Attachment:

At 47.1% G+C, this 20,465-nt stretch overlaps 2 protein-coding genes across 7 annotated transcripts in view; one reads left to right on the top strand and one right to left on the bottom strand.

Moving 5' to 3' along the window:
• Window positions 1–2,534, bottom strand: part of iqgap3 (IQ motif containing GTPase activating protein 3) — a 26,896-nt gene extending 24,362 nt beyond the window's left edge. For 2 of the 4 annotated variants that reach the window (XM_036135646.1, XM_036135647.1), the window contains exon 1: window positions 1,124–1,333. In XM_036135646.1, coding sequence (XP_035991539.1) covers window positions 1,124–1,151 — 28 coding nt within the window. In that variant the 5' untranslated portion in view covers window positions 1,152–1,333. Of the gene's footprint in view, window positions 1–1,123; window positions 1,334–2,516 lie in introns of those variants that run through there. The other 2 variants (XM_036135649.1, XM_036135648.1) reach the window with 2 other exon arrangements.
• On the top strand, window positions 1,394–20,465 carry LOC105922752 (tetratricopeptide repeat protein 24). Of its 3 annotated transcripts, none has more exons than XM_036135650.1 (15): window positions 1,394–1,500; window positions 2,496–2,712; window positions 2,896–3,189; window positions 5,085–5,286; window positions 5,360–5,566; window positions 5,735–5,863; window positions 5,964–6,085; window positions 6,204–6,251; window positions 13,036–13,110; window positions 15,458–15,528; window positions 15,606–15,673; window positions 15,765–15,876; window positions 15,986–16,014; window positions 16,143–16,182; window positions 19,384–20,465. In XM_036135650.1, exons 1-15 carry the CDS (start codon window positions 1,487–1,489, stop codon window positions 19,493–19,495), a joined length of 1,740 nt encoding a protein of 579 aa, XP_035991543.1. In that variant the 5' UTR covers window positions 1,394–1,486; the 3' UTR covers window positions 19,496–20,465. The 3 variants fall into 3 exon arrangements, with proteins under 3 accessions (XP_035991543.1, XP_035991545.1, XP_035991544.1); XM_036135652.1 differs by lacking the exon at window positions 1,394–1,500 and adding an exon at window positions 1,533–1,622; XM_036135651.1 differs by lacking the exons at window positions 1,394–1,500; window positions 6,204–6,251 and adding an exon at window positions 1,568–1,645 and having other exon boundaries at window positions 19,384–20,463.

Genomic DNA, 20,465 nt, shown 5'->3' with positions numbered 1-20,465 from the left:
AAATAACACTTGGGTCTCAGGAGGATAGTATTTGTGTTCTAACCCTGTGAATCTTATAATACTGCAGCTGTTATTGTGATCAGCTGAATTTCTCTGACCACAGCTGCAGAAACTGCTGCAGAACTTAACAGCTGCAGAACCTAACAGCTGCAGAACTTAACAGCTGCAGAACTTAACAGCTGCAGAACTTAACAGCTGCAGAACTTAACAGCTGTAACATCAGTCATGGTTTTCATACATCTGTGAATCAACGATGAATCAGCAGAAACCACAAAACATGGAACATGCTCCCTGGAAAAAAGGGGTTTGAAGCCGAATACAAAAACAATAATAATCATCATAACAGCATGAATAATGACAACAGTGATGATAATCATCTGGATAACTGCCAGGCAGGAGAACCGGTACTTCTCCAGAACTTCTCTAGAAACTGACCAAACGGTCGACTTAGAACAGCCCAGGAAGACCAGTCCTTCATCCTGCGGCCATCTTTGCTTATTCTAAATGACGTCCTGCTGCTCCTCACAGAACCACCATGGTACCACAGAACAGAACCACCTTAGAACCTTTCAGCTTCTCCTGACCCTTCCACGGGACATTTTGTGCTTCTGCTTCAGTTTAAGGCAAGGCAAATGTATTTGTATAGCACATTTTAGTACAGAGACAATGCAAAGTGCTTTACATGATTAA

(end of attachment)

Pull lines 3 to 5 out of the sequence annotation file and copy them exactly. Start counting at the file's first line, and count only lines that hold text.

• Window positions 1–2,534, bottom strand: part of iqgap3 (IQ motif containing GTPase activating protein 3) — a 26,896-nt gene extending 24,362 nt beyond the window's left edge. For 2 of the 4 annotated variants that reach the window (XM_036135646.1, XM_036135647.1), the window contains exon 1: window positions 1,124–1,333. In XM_036135646.1, coding sequence (XP_035991539.1) covers window positions 1,124–1,151 — 28 coding nt within the window. In that variant the 5' untranslated portion in view covers window positions 1,152–1,333. Of the gene's footprint in view, window positions 1–1,123; window positions 1,334–2,516 lie in introns of those variants that run through there. The other 2 variants (XM_036135649.1, XM_036135648.1) reach the window with 2 other exon arrangements.
• On the top strand, window positions 1,394–20,465 carry LOC105922752 (tetratricopeptide repeat protein 24). Of its 3 annotated transcripts, none has more exons than XM_036135650.1 (15): window positions 1,394–1,500; window positions 2,496–2,712; window positions 2,896–3,189; window positions 5,085–5,286; window positions 5,360–5,566; window positions 5,735–5,863; window positions 5,964–6,085; window positions 6,204–6,251; window positions 13,036–13,110; window positions 15,458–15,528; window positions 15,606–15,673; window positions 15,765–15,876; window positions 15,986–16,014; window positions 16,143–16,182; window positions 19,384–20,465. In XM_036135650.1, exons 1-15 carry the CDS (start codon window positions 1,487–1,489, stop codon window positions 19,493–19,495), a joined length of 1,740 nt encoding a protein of 579 aa, XP_035991543.1. In that variant the 5' UTR covers window positions 1,394–1,486; the 3' UTR covers window positions 19,496–20,465. The 3 variants fall into 3 exon arrangements, with proteins under 3 accessions (XP_035991543.1, XP_035991545.1, XP_035991544.1); XM_036135652.1 differs by lacking the exon at window positions 1,394–1,500 and adding an exon at window positions 1,533–1,622; XM_036135651.1 differs by lacking the exons at window positions 1,394–1,500; window positions 6,204–6,251 and adding an exon at window positions 1,568–1,645 and having other exon boundaries at window positions 19,384–20,463.

Genomic DNA, 20,465 nt, shown 5'->3' with positions numbered 1-20,465 from the left: